View original post 1,071 more words

The Unsinkable Aircraft Carrier – Iwo Jima 15-19 February

 

Bombs from US Army 7th Air Force drop on Iwo Jima

The Battle of Iwo Jima was more than just another strategic island fight in the US military’s struggle with Imperial Japan during WWII. It was a key stepping stone for the planned invasion of Japan. It was a battle with heavy losses, great heroism, and eventual controversy.

By the start of 1945, the American military were planning an invasion of Japan, intended to take that country out of the war. In preparation, they began bombing campaigns against the Japanese mainland, softening it up ready for the attack. Everyone knew that it would be a brutal struggle – the Japanese were fighting tenaciously for every inch of ground, and would be even more determined in defending their homeland. But with the Manhattan Project still a closely guarded secret, to most people it looked like the only way to win the war.

Taking off from the Mariana Islands, B-29 Superfortresses took 3000 mile round trips to bomb Japan. It was a long journey, tough on the pilots, planes and fuel supplies. Flying so far from base, the Superfortresses lacked fighter protection, making them vulnerable to Japanese defenders.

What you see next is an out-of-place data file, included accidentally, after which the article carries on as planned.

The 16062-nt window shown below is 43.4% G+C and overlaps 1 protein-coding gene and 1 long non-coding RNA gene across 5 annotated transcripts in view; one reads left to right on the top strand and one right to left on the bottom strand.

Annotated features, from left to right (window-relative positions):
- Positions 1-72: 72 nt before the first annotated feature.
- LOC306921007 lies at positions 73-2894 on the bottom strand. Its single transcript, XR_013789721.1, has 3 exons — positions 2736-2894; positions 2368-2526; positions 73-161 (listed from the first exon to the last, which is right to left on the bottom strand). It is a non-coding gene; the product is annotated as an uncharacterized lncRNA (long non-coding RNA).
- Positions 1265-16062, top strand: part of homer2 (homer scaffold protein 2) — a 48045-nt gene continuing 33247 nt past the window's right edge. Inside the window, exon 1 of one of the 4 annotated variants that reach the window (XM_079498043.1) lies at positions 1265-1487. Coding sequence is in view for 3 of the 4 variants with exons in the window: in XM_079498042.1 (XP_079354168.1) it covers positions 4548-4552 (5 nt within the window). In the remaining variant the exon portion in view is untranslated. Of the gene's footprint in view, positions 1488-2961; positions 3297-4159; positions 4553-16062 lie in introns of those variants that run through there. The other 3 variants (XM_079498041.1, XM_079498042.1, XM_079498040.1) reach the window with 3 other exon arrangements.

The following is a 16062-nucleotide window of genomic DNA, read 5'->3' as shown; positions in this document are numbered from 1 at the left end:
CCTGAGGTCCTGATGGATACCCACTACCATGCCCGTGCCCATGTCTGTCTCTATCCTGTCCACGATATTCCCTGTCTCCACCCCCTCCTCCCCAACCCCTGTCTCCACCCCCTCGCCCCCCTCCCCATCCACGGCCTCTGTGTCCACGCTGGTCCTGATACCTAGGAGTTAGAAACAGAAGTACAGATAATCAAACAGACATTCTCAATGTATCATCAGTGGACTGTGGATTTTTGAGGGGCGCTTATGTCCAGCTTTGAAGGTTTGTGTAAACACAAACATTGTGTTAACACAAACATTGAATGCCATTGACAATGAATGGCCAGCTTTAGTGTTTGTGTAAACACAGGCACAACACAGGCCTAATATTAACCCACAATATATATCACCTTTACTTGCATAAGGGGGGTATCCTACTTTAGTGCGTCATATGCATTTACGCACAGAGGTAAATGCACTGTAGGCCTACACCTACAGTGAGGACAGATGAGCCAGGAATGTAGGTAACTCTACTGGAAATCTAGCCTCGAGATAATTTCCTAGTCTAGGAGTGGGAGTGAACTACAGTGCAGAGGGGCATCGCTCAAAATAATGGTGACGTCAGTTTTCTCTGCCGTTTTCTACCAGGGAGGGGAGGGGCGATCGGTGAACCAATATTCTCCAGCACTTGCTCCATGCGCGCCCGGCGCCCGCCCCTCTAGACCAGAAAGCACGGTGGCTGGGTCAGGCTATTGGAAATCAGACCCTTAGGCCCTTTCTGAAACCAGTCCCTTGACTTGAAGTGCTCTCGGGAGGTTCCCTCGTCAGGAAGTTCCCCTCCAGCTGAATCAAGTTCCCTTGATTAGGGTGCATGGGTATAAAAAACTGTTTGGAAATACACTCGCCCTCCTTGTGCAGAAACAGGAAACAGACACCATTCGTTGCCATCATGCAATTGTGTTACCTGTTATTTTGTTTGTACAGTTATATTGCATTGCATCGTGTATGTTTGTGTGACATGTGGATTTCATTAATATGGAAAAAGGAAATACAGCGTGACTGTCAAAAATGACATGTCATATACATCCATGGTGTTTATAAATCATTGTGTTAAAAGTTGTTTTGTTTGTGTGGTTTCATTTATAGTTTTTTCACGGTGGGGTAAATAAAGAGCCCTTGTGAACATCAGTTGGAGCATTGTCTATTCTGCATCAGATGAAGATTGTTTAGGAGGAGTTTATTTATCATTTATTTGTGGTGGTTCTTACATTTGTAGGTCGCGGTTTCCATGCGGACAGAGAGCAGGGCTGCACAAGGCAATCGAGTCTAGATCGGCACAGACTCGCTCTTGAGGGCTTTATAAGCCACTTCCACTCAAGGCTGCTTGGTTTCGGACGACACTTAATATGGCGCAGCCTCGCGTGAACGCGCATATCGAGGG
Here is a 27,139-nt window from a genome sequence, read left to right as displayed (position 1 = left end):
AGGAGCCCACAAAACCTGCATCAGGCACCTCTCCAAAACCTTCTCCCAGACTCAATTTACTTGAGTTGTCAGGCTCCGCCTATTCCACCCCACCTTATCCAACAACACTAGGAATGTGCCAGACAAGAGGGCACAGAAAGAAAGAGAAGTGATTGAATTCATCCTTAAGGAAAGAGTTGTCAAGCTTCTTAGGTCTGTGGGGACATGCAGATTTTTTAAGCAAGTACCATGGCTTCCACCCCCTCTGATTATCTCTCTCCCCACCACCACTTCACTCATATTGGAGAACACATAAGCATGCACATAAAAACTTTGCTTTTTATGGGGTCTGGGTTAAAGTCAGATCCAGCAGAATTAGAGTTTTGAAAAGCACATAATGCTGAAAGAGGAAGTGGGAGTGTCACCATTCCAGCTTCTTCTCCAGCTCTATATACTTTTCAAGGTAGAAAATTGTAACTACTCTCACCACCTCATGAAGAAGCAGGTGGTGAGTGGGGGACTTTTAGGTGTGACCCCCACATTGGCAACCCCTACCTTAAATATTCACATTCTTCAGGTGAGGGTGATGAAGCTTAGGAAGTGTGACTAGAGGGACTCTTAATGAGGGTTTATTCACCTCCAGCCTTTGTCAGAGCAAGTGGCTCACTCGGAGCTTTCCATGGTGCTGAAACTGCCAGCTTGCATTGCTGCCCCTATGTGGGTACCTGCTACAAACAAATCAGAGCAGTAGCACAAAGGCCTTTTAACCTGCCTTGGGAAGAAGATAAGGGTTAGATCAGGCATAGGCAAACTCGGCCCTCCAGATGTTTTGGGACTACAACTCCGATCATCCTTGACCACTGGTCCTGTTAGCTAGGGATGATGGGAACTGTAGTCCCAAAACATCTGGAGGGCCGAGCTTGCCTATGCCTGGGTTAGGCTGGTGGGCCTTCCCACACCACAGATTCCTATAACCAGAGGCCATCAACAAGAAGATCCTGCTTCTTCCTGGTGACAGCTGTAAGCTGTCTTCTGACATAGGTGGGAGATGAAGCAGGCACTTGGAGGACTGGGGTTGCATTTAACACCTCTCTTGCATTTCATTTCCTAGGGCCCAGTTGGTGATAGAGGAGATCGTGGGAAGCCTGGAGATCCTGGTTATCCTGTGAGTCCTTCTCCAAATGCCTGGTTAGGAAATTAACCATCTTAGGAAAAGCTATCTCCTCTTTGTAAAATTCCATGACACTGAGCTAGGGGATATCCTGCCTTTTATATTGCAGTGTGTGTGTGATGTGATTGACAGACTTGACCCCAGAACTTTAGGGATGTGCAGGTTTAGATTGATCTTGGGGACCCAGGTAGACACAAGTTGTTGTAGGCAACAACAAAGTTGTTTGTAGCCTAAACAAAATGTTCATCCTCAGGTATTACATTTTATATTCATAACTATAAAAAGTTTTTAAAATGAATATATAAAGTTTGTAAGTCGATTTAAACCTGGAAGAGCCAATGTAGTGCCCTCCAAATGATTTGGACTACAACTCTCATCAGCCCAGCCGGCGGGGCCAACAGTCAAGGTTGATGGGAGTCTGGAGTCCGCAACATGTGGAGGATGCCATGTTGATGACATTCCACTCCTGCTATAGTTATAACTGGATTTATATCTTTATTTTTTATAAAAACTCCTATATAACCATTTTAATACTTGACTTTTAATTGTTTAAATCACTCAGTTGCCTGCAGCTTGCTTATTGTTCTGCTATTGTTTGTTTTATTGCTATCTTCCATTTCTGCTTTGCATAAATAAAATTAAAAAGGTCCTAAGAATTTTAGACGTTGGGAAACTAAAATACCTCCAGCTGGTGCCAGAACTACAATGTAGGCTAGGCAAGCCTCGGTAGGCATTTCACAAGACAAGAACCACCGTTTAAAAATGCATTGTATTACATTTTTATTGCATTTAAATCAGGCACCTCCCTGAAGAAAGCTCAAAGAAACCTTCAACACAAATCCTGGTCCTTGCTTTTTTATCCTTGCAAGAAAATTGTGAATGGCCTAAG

Iwo Jima, regarded by the Japanese as an unsinkable aircraft carrier, lay only 760 miles from Japan. The Japanese were using its fighter base and radar to take out the American bombers. Capturing it would be a double victory for the Americans – taking out those defenses, and putting their own fighters close enough to support US bombers on raids over Japan.

USS New York firing 356mm guns on Iwo Jima, 16 Feb. 1945

Five miles long and two-and-a-half miles wide at its broadest, Iwo Jima was the best-defended spot in Japan’s Pacific empire. Its tough defenses were manned by 21,000 soldiers led by Lt.General Kuribayashi Tadamichi.  Delays in launching the invasion gave General Kuribayashi time to reinforce the defenses, despite bomber attacks.

Air strikes, rockets, napalm and the shells of naval guns pounded the defensive positions. Some bunkers and caves were destroyed, but the Japanese remained well dug in and determined. They had been preparing for this moment for nearly a year. They would not be easily broken.

On the night of 18 February 1945, Admiral Raymond A. Spruance, overall commander of the invasion, arrived at Iwo Jima along with Task Force 58, a vast carrier fleet.